The Best Defense

The last of Atkinson’s marvelous World War II series: ‘The Guns at Last Light’

As a holiday gift for myself, I read an advance copy of the last of Rick Atkinson's trilogy on World War II in Europe. The book is out in May, but you can pre-order on Amazon right now. 

It was like slipping into a warm bath: Good writing ("Sherman pyres on the Caen plain") and fine narrative.

But most of all, fascinating facts:

  • Prostitutes in blacked-out wartime London would feel for the rank insignia of prospects before naming their price. (And a quickie done standing up inside a overcoat was called "Marble Arch style.")
  • Nearly half the American troops arriving in Europe in 1944 were still teenagers. By contrast, by the end of that year, 2 million of Hitler's 3.6 million soldiers were older than thirty. 
  • Germans accustomed to the Eastern Front were stunned when moved to the West to battle Americans who enjoyed overwhelming air superiority -- it was, Rommel warned, like "being nailed to the ground."
  • Speaking of the Soviets, Stalin comes off a bit like Edward G. Robinson, speaking a few phrases of English, such as "You said it!" and "What the hell goes on around here?"
  • About 10 percent of all American combat casualties during the war came during the Battle of the Bulge.
  • The Red Army lost more soldiers at Stalingrad that the entire U.S. military did in the entire war.
  • The heaviest bombing month of the war was March 1945, with 130,000 tons dropped on Germany. 
  • After the war, 21 ships laden with dead American soldiers brought them home. The first carried 5,060 bodies. What a Homeric image.

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The Best Defense

‘The Generals’ gets two thumbs down

My book The Generals got its first entirely negative review, from Col. Gian Gentile. Why am I not surprised?

Colonel Gentile, a strategic bombing expert who also was a cavalry squadron commander in Iraq in 2006, concludes that I am both simplistic and dangerous: "In one sense Mr. Ricks is right that the American army has not produced strategic thinkers in its higher ranks. But his simplistic solution is also quite dangerous if the policymakers and others who read it come to believe it is true. America at war with Syria, Iran, Yemen, sure -- just relieve a few generals, get the right ones in place, and victory will be assured."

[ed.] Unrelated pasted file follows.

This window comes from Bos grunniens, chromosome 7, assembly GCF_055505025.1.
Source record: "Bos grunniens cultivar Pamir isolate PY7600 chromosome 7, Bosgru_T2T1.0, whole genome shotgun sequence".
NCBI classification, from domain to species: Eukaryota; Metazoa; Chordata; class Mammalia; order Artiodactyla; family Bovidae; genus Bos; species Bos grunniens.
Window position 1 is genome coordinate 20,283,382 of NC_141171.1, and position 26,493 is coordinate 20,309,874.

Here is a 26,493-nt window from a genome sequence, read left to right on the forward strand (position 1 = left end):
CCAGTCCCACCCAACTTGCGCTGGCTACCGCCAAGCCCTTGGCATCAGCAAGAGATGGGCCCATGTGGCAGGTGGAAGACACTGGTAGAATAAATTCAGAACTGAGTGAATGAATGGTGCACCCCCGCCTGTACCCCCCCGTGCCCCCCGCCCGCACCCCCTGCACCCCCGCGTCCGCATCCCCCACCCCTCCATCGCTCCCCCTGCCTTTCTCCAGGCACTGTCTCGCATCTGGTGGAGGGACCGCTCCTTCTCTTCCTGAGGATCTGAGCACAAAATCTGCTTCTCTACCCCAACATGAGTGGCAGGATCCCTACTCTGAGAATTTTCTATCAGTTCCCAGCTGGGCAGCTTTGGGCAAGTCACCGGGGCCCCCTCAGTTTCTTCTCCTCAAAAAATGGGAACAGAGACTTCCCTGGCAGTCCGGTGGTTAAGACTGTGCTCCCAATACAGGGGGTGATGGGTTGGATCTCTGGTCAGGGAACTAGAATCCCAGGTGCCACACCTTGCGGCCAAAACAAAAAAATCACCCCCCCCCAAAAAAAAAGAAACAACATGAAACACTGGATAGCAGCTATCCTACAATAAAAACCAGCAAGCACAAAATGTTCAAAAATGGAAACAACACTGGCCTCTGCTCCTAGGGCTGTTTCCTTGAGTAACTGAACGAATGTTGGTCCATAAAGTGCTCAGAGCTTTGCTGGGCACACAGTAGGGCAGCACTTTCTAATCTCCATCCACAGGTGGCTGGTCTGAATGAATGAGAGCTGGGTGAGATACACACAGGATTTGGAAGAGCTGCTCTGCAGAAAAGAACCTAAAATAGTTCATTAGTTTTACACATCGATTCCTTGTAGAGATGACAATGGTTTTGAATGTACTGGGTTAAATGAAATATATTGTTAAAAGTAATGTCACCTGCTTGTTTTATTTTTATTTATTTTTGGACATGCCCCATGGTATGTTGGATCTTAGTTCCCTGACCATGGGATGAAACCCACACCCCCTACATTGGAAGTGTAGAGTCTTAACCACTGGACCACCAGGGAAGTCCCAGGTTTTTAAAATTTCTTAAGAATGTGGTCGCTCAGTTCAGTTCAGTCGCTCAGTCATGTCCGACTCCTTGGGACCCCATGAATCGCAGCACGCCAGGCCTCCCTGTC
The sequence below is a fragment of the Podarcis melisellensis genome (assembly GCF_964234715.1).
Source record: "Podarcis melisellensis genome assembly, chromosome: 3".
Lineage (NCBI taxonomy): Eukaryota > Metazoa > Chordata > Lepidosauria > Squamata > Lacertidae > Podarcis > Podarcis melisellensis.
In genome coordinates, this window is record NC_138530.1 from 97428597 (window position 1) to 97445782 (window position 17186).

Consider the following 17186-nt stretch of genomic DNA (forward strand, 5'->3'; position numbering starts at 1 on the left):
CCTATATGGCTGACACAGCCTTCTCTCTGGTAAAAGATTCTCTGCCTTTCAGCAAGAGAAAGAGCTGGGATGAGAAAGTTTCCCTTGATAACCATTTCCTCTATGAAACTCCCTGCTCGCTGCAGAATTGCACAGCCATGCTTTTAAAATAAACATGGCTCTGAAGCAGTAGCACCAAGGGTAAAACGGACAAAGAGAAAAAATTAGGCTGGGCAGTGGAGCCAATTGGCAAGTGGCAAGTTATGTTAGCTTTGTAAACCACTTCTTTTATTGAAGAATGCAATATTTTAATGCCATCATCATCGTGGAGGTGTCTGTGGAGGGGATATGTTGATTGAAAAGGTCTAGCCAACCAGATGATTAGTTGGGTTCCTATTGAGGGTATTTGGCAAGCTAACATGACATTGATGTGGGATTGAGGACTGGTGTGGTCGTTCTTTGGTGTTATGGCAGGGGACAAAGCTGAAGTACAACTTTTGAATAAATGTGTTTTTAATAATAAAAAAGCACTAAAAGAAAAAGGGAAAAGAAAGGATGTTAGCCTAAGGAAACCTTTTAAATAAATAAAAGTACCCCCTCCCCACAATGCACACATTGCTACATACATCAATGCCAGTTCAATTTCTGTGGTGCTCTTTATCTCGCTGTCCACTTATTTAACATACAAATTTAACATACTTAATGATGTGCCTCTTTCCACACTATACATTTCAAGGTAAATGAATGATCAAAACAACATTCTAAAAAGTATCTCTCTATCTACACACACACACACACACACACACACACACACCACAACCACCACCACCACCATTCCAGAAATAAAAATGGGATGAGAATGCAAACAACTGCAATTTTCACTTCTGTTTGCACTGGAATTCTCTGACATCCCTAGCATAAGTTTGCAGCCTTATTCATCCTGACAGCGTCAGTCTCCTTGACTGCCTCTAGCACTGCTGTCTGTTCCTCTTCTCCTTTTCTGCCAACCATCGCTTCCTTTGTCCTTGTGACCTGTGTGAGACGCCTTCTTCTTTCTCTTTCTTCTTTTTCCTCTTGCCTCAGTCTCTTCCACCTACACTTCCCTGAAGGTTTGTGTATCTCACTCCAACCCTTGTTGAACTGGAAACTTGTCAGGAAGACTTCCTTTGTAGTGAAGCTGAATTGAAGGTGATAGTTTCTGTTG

Then, in a really low blow for a historian, he accuses me of having the mindset of a political scientist: "He undertakes a political science approach to the exploration and analysis of history, developing a template and then compelling the past to conform to that template."

He also says the book is a regression from the works of John Keegan. Well, if I have to regress from anyone, I'll take Keegan. I am not as good a baseball player as Derek Jeter, either. 

What I don't get is that he accuses me of failing to show that relief of generals leads to better results. I don't know how he can say that, given that I discuss how Africa went better after Fredendall was ousted, Anzio went better after Lucas was booted and Truscott took over, Korea went better after Ridgway went over there and started cleaning house.

Does he think Vietnam would have gone any worse had any generals been relieved for being ineffective? But then Gentile is a big fan of Westmoreland -- "Westmoreland, I think, was very efficient, very proper, highly intelligent, a good organizer, a good manager, and I think up to a -- and I think a good leader" -- and I am not. 

Also, I'd like to file an objection to the way he uses "narrative" like it was some kind of dirty word. Rather, I think it is what makes us human -- putting together events to try to make sense of the rushing world of reality. We know other animals use tools, but as far as I know, we are the only animal that uses narrative.